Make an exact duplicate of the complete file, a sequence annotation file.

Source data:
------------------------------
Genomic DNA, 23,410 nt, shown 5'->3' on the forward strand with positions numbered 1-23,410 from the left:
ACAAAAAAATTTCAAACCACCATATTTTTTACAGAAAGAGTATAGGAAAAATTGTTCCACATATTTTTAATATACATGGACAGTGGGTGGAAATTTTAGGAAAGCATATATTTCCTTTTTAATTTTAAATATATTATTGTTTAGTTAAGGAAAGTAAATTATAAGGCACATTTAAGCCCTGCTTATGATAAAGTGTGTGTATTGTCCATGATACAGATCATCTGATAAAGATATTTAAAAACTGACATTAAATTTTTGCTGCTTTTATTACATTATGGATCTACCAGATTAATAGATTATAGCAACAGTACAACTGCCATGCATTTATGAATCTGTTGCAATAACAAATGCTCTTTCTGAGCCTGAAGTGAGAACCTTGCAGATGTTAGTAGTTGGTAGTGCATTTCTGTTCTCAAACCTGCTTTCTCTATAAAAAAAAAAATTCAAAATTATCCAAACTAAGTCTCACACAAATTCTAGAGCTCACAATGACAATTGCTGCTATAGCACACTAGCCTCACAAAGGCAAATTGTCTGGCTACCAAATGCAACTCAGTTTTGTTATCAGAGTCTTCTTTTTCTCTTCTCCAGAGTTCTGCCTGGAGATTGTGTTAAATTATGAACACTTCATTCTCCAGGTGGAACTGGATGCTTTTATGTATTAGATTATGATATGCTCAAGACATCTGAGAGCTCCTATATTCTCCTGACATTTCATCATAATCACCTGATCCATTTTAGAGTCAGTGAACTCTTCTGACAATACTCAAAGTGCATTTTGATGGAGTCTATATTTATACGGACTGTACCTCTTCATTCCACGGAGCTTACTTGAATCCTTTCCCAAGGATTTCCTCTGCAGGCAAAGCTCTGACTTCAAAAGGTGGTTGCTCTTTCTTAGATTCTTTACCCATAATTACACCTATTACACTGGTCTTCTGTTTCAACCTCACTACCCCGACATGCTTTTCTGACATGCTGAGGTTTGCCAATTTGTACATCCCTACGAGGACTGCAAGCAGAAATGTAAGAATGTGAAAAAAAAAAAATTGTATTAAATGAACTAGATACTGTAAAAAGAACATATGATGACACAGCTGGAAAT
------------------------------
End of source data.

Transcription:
Genomic DNA, 23,410 nt, shown 5'->3' on the forward strand with positions numbered 1-23,410 from the left:
ACAAAAAAATTTCAAACCACCATATTTTTTACAGAAAGAGTATAGGAAAAATTGTTCCACATATTTTTAATATACATGGACAGTGGGTGGAAATTTTAGGAAAGCATATATTTCCTTTTTAATTTTAAATATATTATTGTTTAGTTAAGGAAAGTAAATTATAAGGCACATTTAAGCCCTGCTTATGATAAAGTGTGTGTATTGTCCATGATACAGATCATCTGATAAAGATATTTAAAAACTGACATTAAATTTTTGCTGCTTTTATTACATTATGGATCTACCAGATTAATAGATTATAGCAACAGTACAACTGCCATGCATTTATGAATCTGTTGCAATAACAAATGCTCTTTCTGAGCCTGAAGTGAGAACCTTGCAGATGTTAGTAGTTGGTAGTGCATTTCTGTTCTCAAACCTGCTTTCTCTATAAAAAAAAAAATTCAAAATTATCCAAACTAAGTCTCACACAAATTCTAGAGCTCACAATGACAATTGCTGCTATAGCACACTAGCCTCACAAAGGCAAATTGTCTGGCTACCAAATGCAACTCAGTTTTGTTATCAGAGTCTTCTTTTTCTCTTCTCCAGAGTTCTGCCTGGAGATTGTGTTAAATTATGAACACTTCATTCTCCAGGTGGAACTGGATGCTTTTATGTATTAGATTATGATATGCTCAAGACATCTGAGAGCTCCTATATTCTCCTGACATTTCATCATAATCACCTGATCCATTTTAGAGTCAGTGAACTCTTCTGACAATACTCAAAGTGCATTTTGATGGAGTCTATATTTATACGGACTGTACCTCTTCATTCCACGGAGCTTACTTGAATCCTTTCCCAAGGATTTCCTCTGCAGGCAAAGCTCTGACTTCAAAAGGTGGTTGCTCTTTCTTAGATTCTTTACCCATAATTACACCTATTACACTGGTCTTCTGTTTCAACCTCACTACCCCGACATGCTTTTCTGACATGCTGAGGTTTGCCAATTTGTACATCCCTACGAGGACTGCAAGCAGAAATGTAAGAATGTGAAAAAAAAAAAATTGTATTAAATGAACTAGATACTGTAAAAAGAACATATGATGACACAGCTGGAAAT